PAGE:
The “success of the Tunisian model” was the phrase that echoed in the corridors of the National Constituent Assembly of Tunisia yesterday [Jan. 27]. By ratifying what has been described as “the Constitution of the Second Republic” yesterday, Tunisia has the first democratic achievement of the so-called Arab Spring countries; this has sent signals of reassurance to Tunisians and the Arab world.
In a ceremony at the Constituent Assembly palace in Tunis yesterday, President Moncef Marzouki, Speaker Mustafa Ben Jaafar and the prime minister of the resigned cabinet, Ali Laarayedh, signed the Constitution amid a heavy presence of Arab and international representatives, who praised the Tunisian experience and a good start for a successful democratic transition.
The signing ceremony began with speeches from the president and the heads of the legislative and executive branches. They lauded the MPs’ efforts and expressed their satisfaction with the MPs’ work and recalled the role of the quartet that sponsored the national dialogue in bringing the political forces together and uniting them around an initiative that ensured the exit of the country from the political crisis that erupted following the assassination of opposition MP Mohammed al-Brahimi on July 25, 2013.
In his speech, Marzouki said, “This is a great day in Tunisian history. … Today we celebrate the completion of our victory over dictatorship. … The government and the opposition, the majority and the minority in their various orientations, are celebrating this victory.”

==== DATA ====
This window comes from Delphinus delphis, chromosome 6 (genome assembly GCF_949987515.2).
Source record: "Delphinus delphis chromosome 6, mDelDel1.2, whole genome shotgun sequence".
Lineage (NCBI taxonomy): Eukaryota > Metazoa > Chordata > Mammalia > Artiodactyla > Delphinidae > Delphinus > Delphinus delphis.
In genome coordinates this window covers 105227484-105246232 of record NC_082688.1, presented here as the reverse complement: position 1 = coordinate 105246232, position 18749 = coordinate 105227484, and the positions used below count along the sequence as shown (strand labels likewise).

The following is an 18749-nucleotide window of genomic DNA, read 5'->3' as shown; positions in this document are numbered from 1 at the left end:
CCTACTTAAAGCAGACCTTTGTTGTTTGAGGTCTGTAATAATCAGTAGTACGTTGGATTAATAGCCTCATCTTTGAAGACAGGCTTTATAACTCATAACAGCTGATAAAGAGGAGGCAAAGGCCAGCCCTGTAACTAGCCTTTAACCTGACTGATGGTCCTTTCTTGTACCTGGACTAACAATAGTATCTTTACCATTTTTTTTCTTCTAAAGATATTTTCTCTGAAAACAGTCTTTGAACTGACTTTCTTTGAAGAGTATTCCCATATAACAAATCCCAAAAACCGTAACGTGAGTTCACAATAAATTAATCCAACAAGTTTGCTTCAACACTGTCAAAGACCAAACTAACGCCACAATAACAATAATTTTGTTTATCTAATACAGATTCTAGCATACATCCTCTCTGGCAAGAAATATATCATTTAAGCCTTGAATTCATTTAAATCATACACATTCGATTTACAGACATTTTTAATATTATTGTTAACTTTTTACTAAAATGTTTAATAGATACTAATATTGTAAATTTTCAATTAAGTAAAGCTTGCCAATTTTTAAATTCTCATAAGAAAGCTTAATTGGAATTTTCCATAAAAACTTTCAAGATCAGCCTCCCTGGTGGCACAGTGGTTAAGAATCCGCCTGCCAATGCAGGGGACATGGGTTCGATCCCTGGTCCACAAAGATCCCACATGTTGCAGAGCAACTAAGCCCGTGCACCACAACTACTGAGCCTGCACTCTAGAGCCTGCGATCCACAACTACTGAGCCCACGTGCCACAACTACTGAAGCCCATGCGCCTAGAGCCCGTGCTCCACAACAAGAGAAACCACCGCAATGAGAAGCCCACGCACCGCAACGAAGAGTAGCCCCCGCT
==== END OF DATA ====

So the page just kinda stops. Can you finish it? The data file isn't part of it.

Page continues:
The signing of the Constitution is an event that Ennahda had to endure so that one of its important figures, Laarayedh, could associate his name with the signing of the “Second Republic Constitution” instead of the next prime minister, Mehdi Jomaa, doing so.
In his last speech before handing the reins of the government palace to his successor Jomaa, Laarayedh said, “Tunisia is experiencing diverse and different political approaches and competition between parties. But that didn’t prevent them from reaching a consensus. … We have shown that agreeing on the minimum is better than fighting over the maximum. This is our fate.”
In an interview with As-Safir, the head of the National Constituent Assembly, Mustapha Ben Jaafar, said, “The new constitution is the product of common work by deputies of all stripes, even if it didn’t receive the full number of votes in parliament when approved [200 of 217]. The number is not that important. What’s important is that all actors in Tunisian society have participated in preparing [the constitution], which lives up to their expectations. We have laid a solid foundation for a society that looks forward to democracy and human rights, and we are counting on future generations to complete what we have built.”
For his part, the assistant secretary-general of the General Union of Tunisian Workers, Mouldi Jendoubi, told As-Safir that the quartet that sponsored the dialogue will continue its role in trying to achieve consensus between political parties and will be watching with interest how Prime Minister-designate Jomaa applies the most important points of the road map, such as reviewing the appointments and preparing for fair elections. It is assumed that the Constituent Assembly will give a vote of confidence for Jomaa’s government today.
The constitutional ratification was widely welcomed internationally, starting with UN Secretary-General Ban Ki-moon, French President Francois Hollande, and the EU Minister of Foreign Affairs Catherine Ashton.
In an interview with As-Safir, US Ambassador to Tunisia Jacob Wallace said, “Today is a historic day for Tunisians and they should be proud of what they have achieved, as well as for forming an electoral body, which will provide a different future for Tunisians. Tunisia has taken a step toward democracy and succeeded in writing a constitution and in proceeding with the democratic transition. So it will get US support.”
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